sports gazette

5 things we learnt from BBC sports journalist Ian Moss

Published: 6 Dec 2016

Ian Moss, Assistant Editor for Sport at BBC News, came to meet the MA Sports Journalism students at St. Mary’s University last week.

Moss studied and worked for a short time as a graphic designer before retraining in journalism, starting out in local radio, then joining BBC TV Sports News in London in 2006. He helped relaunch the sports news service when the department moved to Salford in 2011 and now runs the sport bulletins on the BBC News Channel and Radio 5live.

He also trains and recruits new staff at BBC Sport, so if anyone in sports broadcasting knows what newly qualified journalists should know, it’s Ian Moss.

1) Less is more

There are now more ways than ever to present news content to audiences, but some news outlets are guilty of dumping far too much material online. The worst model, according to Moss, is putting content online that didn’t make it to air. If it didn’t make the broadcast version, we should seriously question why it's going on the website. When it comes to producing online content, particularly video, less is more.

2) Entry-level job expectations

Coming from courses in which you are expected to do everything from writing to broadcasting and everything in between, the reality of a first job may be a bit underwhelming. Performing basic and often menial tasks that don’t meet your talents is, however, an experience every graduate needs to embrace.

Do everything to the best of your ability and demonstrate your enthusiasm, getting involved where possible, and you will soon be finding yourself doing jobs more fitting of your ability. This also applies to work experience. You must take advantage of these as much as possible and try and get involved as much as you can.

3) Think about the future

Journalism and news is constantly changing, with new platforms and technologies emerging every day. As a broadcaster, what is particularly key here, according to Ian, is thinking about your relationship with your audience and how that is possibly going to change in the near future.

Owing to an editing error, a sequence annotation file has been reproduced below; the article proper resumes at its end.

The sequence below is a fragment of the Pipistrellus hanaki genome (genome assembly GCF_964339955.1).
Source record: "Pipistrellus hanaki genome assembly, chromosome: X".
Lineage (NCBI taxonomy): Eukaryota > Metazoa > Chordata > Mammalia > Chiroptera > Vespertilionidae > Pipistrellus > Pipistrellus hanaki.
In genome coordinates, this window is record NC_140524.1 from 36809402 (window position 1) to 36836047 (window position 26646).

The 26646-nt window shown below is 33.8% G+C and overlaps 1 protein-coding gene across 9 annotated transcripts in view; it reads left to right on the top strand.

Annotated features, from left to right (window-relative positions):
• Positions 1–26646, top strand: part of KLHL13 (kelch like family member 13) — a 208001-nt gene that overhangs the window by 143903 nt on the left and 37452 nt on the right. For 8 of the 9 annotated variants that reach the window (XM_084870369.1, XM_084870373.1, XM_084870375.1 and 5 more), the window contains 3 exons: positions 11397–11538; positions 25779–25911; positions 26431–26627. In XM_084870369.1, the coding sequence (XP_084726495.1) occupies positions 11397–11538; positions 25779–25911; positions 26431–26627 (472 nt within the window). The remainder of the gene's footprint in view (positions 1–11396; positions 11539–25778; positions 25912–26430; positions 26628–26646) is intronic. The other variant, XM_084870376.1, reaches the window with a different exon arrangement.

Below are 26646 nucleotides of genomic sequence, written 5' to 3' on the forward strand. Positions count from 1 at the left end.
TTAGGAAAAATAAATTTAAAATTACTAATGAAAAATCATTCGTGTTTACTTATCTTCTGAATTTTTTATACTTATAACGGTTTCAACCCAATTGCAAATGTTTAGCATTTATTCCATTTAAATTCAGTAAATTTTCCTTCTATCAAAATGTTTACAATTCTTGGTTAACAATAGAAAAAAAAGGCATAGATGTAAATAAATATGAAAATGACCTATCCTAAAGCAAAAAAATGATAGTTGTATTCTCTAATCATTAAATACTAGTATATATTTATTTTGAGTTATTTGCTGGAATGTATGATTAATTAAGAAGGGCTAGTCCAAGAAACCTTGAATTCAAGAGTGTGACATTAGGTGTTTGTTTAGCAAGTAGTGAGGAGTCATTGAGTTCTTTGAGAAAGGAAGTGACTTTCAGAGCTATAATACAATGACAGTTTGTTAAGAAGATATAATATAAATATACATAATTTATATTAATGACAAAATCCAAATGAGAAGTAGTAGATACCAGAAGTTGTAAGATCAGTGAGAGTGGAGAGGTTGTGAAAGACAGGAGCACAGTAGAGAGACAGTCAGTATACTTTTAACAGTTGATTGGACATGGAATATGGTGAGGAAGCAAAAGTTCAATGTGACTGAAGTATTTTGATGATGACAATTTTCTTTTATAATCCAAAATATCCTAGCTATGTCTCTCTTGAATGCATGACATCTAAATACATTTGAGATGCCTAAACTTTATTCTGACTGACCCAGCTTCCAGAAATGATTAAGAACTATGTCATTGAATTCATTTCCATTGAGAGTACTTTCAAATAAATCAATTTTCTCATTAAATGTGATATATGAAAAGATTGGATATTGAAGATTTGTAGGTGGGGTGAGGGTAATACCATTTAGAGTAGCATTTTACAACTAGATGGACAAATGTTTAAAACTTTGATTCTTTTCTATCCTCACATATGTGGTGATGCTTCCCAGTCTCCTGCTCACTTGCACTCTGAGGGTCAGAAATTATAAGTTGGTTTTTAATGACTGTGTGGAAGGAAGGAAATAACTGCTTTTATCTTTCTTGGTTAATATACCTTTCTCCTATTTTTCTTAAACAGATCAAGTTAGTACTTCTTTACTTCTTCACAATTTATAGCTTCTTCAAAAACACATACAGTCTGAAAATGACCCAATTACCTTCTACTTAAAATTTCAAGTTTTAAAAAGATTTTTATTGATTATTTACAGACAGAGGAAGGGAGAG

Journalists that can predict or pre-empt these changes will have a head start on others, and will be a promising employment prospect for many news outlets. Ian also urges aspiring journalists to have clear ambitions for themselves and their future in the industry.

4) Interview tips

Interviews with sports professionals are difficult to arrange these day and when they do happen, a media minder is usually hovering in the background, ready to step in if they don’t like your questions.

Watching a video of Ian trying to interview Wayne Rooney just before Euro 2016 we heard Rooney’s PR manager repeatedly interrupt, most memorably when Ian asked: “Are you droppable?”. Our PR villain argued that Ian’s questions were deviating from the ones they had agreed, but Ian told us he never sends questions out in advance, only broad topics.

The video was never aired. Ian’s advice: never give the PR people copy approval. This compromises your independence as a journalist. Leaving the tougher questions to the end of the interview also gives you a chance to build up a rapport. Strike a good balance between being assertive and cordial.

5) Manage your time

Ian’s final bit of advice focuses on time management, particularly when you have a job. Managing your time is essential to doing your job to the best of your ability and you must leave yourself ample time to get around. If you are late for a broadcast, ‘DON’T RUN’. The BBC’s Olly Foster found this out the hard way:

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